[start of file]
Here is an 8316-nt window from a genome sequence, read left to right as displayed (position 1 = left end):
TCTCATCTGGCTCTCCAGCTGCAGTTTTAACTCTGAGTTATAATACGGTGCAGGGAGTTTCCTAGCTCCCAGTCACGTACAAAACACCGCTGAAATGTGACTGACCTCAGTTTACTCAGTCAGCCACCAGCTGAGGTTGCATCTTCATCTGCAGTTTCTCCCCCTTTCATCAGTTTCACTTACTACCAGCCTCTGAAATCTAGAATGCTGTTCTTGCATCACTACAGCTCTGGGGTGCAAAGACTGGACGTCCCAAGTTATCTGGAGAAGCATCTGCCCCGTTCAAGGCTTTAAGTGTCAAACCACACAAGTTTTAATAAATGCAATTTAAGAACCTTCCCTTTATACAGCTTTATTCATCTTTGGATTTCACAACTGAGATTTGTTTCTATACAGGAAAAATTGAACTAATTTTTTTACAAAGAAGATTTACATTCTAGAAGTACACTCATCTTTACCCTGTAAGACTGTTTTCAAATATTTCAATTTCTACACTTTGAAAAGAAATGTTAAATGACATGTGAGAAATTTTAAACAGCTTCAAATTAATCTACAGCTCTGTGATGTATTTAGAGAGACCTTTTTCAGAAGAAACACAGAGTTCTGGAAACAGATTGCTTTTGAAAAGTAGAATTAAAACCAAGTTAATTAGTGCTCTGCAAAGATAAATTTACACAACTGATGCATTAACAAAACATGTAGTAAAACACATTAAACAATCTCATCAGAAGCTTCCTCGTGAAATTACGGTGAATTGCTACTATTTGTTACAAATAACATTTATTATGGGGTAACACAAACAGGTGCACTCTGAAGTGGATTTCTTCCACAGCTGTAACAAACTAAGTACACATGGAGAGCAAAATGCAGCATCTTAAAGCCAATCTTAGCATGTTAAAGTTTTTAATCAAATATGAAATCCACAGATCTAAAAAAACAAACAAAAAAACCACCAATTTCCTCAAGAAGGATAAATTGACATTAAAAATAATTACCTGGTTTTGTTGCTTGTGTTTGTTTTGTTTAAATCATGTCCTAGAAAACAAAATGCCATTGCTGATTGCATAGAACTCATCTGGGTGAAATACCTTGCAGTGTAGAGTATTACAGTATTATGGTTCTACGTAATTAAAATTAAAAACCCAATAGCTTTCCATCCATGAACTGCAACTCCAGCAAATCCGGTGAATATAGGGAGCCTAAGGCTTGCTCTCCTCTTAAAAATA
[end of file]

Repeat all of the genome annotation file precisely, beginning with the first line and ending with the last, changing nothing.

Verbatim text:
Here is an 8316-nt window from a genome sequence, read left to right as displayed (position 1 = left end):
TCTCATCTGGCTCTCCAGCTGCAGTTTTAACTCTGAGTTATAATACGGTGCAGGGAGTTTCCTAGCTCCCAGTCACGTACAAAACACCGCTGAAATGTGACTGACCTCAGTTTACTCAGTCAGCCACCAGCTGAGGTTGCATCTTCATCTGCAGTTTCTCCCCCTTTCATCAGTTTCACTTACTACCAGCCTCTGAAATCTAGAATGCTGTTCTTGCATCACTACAGCTCTGGGGTGCAAAGACTGGACGTCCCAAGTTATCTGGAGAAGCATCTGCCCCGTTCAAGGCTTTAAGTGTCAAACCACACAAGTTTTAATAAATGCAATTTAAGAACCTTCCCTTTATACAGCTTTATTCATCTTTGGATTTCACAACTGAGATTTGTTTCTATACAGGAAAAATTGAACTAATTTTTTTACAAAGAAGATTTACATTCTAGAAGTACACTCATCTTTACCCTGTAAGACTGTTTTCAAATATTTCAATTTCTACACTTTGAAAAGAAATGTTAAATGACATGTGAGAAATTTTAAACAGCTTCAAATTAATCTACAGCTCTGTGATGTATTTAGAGAGACCTTTTTCAGAAGAAACACAGAGTTCTGGAAACAGATTGCTTTTGAAAAGTAGAATTAAAACCAAGTTAATTAGTGCTCTGCAAAGATAAATTTACACAACTGATGCATTAACAAAACATGTAGTAAAACACATTAAACAATCTCATCAGAAGCTTCCTCGTGAAATTACGGTGAATTGCTACTATTTGTTACAAATAACATTTATTATGGGGTAACACAAACAGGTGCACTCTGAAGTGGATTTCTTCCACAGCTGTAACAAACTAAGTACACATGGAGAGCAAAATGCAGCATCTTAAAGCCAATCTTAGCATGTTAAAGTTTTTAATCAAATATGAAATCCACAGATCTAAAAAAACAAACAAAAAAACCACCAATTTCCTCAAGAAGGATAAATTGACATTAAAAATAATTACCTGGTTTTGTTGCTTGTGTTTGTTTTGTTTAAATCATGTCCTAGAAAACAAAATGCCATTGCTGATTGCATAGAACTCATCTGGGTGAAATACCTTGCAGTGTAGAGTATTACAGTATTATGGTTCTACGTAATTAAAATTAAAAACCCAATAGCTTTCCATCCATGAACTGCAACTCCAGCAAATCCGGTGAATATAGGGAGCCTAAGGCTTGCTCTCCTCTTAAAAATA